Before I close, let me say that I believe your thinking about our need for decentralized, regional and local systems of governance, industry and food production is right on target. The tools we have, especially the Internet, offer excellent ways to help coordinate this transition. But these networks of communication need to be face-to-face right in our communities as well and that work is a bit harder.

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4 Responses to “Can distributed renewable energy solve the energy crisis, right now???”

  1. Michel Bauwens Says:

    Kevin Carson, via email:

    “In general terms I agree, although I don’t know enough to have an
    opinion about whether some form of photovoltaic will pan out and beat
    fossil fuels in terms of EROEI.

    But more generally, all the building blocks of an alternative,
    decentralized and less energy-guzzling economy are out there and ready
    to adopt. As Amory Lovins et al argued in Natural Capitalism, the
    main thing holding it back is cultural inertia and path dependency.
    When energy prices get high enough, they’ll overcome that inertia.
    And according to Lovins et al, just the low-hanging fruit (things like
    replacing trucks with trains and cogenerating power from industrial
    waste heat) could eliminate more than half our current fossil fuel
    consumption.

    On a more radical level, the building blocks are already out there for
    local, small-scale manufacturing economies, as well as the
    prerequisites for shifting a considerable portion of production to the
    household or neighborhood barter economy. As little known as they
    are, I expect skyrocketing energy prices and a collapse of much of the
    wage economy to make it a lot easier for those currently involved with
    such technologies to promote them. For example, almost nobody in the
    conventional building industry knows about passive solar cooling by
    running intake pipes underground. But some people, scattered around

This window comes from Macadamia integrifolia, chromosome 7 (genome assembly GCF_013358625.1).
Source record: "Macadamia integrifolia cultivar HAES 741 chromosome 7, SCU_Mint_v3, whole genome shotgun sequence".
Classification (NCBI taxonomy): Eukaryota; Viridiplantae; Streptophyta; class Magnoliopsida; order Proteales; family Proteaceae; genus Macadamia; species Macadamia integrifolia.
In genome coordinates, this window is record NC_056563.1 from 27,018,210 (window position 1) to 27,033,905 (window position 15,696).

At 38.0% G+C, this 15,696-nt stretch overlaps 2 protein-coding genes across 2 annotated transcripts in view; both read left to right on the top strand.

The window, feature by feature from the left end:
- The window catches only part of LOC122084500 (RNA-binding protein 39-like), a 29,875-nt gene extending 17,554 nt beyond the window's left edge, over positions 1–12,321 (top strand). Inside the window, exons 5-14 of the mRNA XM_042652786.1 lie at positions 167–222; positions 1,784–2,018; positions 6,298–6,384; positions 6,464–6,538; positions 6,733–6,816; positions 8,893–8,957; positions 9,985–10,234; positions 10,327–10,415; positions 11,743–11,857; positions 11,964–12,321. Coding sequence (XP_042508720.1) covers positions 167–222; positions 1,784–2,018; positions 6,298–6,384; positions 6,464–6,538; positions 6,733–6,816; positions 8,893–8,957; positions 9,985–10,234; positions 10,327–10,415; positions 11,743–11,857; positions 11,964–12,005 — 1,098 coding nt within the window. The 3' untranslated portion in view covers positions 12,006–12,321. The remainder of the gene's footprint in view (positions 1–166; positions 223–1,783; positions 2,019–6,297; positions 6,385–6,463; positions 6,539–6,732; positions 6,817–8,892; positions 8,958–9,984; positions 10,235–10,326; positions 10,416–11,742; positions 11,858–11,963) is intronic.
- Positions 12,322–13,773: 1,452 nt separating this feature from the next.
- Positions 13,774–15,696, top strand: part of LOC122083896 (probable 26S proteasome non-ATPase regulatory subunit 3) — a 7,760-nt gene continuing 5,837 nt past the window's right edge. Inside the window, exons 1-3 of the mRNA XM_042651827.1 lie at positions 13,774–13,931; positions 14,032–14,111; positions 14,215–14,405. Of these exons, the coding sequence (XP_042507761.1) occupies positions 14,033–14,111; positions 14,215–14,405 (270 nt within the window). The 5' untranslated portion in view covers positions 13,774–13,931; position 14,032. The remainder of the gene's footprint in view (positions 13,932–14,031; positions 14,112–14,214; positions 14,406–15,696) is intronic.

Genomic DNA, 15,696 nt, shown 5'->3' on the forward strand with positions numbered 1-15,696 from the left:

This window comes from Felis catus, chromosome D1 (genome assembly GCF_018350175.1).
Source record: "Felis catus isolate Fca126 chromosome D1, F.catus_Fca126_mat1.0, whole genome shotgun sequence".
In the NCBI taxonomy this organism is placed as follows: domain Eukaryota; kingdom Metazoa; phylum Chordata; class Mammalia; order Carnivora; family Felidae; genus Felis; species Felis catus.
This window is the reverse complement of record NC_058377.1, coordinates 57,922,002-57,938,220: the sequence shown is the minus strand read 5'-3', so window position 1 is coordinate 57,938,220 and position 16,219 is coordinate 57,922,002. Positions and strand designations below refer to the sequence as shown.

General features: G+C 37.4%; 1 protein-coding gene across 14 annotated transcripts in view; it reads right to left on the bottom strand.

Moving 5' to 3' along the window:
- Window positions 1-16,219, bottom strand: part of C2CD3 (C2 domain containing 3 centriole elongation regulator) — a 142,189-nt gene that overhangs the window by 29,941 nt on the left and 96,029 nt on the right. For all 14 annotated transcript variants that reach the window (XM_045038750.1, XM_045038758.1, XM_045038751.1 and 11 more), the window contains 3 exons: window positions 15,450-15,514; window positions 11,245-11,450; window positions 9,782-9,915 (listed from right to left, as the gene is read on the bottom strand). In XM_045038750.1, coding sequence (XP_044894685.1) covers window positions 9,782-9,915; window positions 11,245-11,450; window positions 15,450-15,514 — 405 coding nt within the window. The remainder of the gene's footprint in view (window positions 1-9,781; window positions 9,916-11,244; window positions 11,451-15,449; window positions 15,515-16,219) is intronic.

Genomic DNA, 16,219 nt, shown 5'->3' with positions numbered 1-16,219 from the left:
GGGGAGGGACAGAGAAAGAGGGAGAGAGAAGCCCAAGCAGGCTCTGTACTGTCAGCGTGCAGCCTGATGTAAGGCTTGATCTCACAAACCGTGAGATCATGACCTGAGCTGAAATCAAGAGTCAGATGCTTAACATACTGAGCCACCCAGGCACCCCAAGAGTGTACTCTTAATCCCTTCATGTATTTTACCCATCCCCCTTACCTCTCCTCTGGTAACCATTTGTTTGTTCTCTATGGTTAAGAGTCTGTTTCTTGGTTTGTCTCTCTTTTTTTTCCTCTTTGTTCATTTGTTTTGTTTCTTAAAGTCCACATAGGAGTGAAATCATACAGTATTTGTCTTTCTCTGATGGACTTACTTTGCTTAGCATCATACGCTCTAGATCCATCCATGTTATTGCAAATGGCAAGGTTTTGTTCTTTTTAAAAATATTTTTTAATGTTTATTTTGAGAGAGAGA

the country, do have it. And when the cost of air conditioning a
    conventional tract house rises to $300 a month, I expect a guy whose
    house is cooled for $0 a month to generate some hellacious word of
    mouth in surrounding neighborhoods.

    As I’ve also argued elsewhere, I expect small machine shops and
    backyard hobby shops to become the basis of a localized industrial
    economy, under pressure of necessity, when the supply chains of the
    centralized corporate industrial economy collapse. This was the focus
    of my discussion of S.M. Stirling’s fictional industrial economy in
    the Nantucket trilogy, which I raised in an exchange with Samantha
    Atkins on the Open Manufacturing list.

    Coupling such distributed manufacturing with microenterprises
    (bakeries, day care centers, cab services, market gardens,
    microbreweries, etc.) run out of people’s homes using their ordinary
    household capital equipment, and with liquidity provided by LETS
    systems if the old currency collapses, I think thriving local
    economies will expand to fill the gap pretty quickly under pressure of
    necessity.

    One thing that will help the transition will be if the U.S.
    government, state governments, and other “hollowed out states” lack
    the capability of enforcing bank ownership of paper on defaulting
    mortgagers, and we can transition as the banks collapse to a default
    system of ownership based on current possession. That, and no
    last-ditch effort at large-scale police statism to enforce the DMCA
    and suchlike.

    FWIW, I also expect the collapse to be a long one (a “long emergency”)
    taking around two decades, so there will be no catastrophic collapse
    and sudden vacuum to fill. But even when collapses have been
    catastrophic, as in Argentina early in the decade, people have been
    extremely resilient and creative in finding ways to make things work
    in the face of necessity.”

  2. Michel Bauwens Says:

    Marc Fawzi:

    The part about the world running out of Indium and Gallium smells
    funny to me, based on the following:

    1. ITO (Indium Tin Oxide) is the transparent conductor used in LCD
    displays, on this very Mac I’m using and billions of other laptops in
    current and former use. See:
    http://www.google.com/search?hl=en&q=ito+coating&btnG=Search

    2. Gallium Arsenide is used in most IR and near-IR laser diodes (since
    the 60s) and all blue laser diodes use Gallium Nitride. These lasers
    are used in all CD and DVD players today, billions of them. However,
    the amount of Gallium used in each diode is microscopic compared to
    the amount of indium used in LCD displays. But to say that we will not
    have blue/IR lasers because we’re running out of Gallium is a little
    bit funny.

    3. Gallium Arsenide is used in most very high frequency FETs (field
    effect transistors) which are in wide spread use in
    telecommunications…

    I hardly have any credentials in the solar or semiconductor space
    (besides helping students at Northeastern U. design a solar racer) but
    had worked with lasers and flat panel display tech at the R&D stage
    back in the early 90s when making a blue laser entailed IR beam
    doubling via birefringent nonlinear crystals (a $100,000 setup at
    least) and we used ITO in fabricating flexible displays and
    architectural lighting.

  3. Michel Bauwens Says:

    Vinay Gupta, via email:

    yep. the question is, fundamentally, how much indium do they need per panel. I’m significantly less worried about gallium supplies.